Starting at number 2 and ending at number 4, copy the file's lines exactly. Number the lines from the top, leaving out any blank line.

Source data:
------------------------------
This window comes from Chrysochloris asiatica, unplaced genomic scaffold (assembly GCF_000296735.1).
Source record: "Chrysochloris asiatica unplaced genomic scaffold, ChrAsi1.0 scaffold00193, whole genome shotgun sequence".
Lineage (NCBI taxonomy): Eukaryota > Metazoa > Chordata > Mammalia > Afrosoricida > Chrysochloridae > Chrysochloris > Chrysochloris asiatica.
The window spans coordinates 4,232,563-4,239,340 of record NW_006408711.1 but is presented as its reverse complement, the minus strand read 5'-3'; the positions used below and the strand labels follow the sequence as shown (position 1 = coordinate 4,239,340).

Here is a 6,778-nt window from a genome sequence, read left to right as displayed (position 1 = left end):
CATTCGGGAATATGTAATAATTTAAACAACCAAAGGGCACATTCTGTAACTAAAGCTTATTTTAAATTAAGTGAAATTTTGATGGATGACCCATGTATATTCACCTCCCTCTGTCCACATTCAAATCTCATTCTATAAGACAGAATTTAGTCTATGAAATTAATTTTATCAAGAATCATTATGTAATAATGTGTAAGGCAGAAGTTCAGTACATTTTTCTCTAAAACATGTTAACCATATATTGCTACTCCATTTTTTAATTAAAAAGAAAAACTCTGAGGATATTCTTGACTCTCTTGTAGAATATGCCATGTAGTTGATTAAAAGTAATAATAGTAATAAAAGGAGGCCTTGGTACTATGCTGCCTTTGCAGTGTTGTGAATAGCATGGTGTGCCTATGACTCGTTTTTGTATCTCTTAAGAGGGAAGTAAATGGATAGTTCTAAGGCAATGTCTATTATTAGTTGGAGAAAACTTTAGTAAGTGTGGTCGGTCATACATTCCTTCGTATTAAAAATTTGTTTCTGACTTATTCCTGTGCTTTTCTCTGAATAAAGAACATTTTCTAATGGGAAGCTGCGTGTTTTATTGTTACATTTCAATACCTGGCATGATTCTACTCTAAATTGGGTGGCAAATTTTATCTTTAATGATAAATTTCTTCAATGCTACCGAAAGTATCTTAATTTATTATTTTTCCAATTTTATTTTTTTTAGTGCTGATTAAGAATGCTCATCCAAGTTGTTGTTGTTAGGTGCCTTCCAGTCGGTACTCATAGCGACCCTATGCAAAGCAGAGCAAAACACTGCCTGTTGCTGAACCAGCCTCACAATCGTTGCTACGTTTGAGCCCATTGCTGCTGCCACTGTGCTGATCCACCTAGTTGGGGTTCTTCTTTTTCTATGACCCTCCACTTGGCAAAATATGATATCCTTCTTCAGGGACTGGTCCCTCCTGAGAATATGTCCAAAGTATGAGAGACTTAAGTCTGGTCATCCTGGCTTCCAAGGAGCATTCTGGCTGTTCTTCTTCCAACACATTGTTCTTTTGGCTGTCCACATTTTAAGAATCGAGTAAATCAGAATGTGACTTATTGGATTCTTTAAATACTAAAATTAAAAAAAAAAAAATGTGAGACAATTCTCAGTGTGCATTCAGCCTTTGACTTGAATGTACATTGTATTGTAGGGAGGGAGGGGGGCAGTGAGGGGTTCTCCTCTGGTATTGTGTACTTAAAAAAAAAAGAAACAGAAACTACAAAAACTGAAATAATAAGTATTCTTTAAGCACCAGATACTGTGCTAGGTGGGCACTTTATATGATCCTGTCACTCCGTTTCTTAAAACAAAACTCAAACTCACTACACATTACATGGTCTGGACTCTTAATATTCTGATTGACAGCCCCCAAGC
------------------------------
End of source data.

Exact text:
Source record: "Chrysochloris asiatica unplaced genomic scaffold, ChrAsi1.0 scaffold00193, whole genome shotgun sequence".
Lineage (NCBI taxonomy): Eukaryota > Metazoa > Chordata > Mammalia > Afrosoricida > Chrysochloridae > Chrysochloris > Chrysochloris asiatica.
The window spans coordinates 4,232,563-4,239,340 of record NW_006408711.1 but is presented as its reverse complement, the minus strand read 5'-3'; the positions used below and the strand labels follow the sequence as shown (position 1 = coordinate 4,239,340).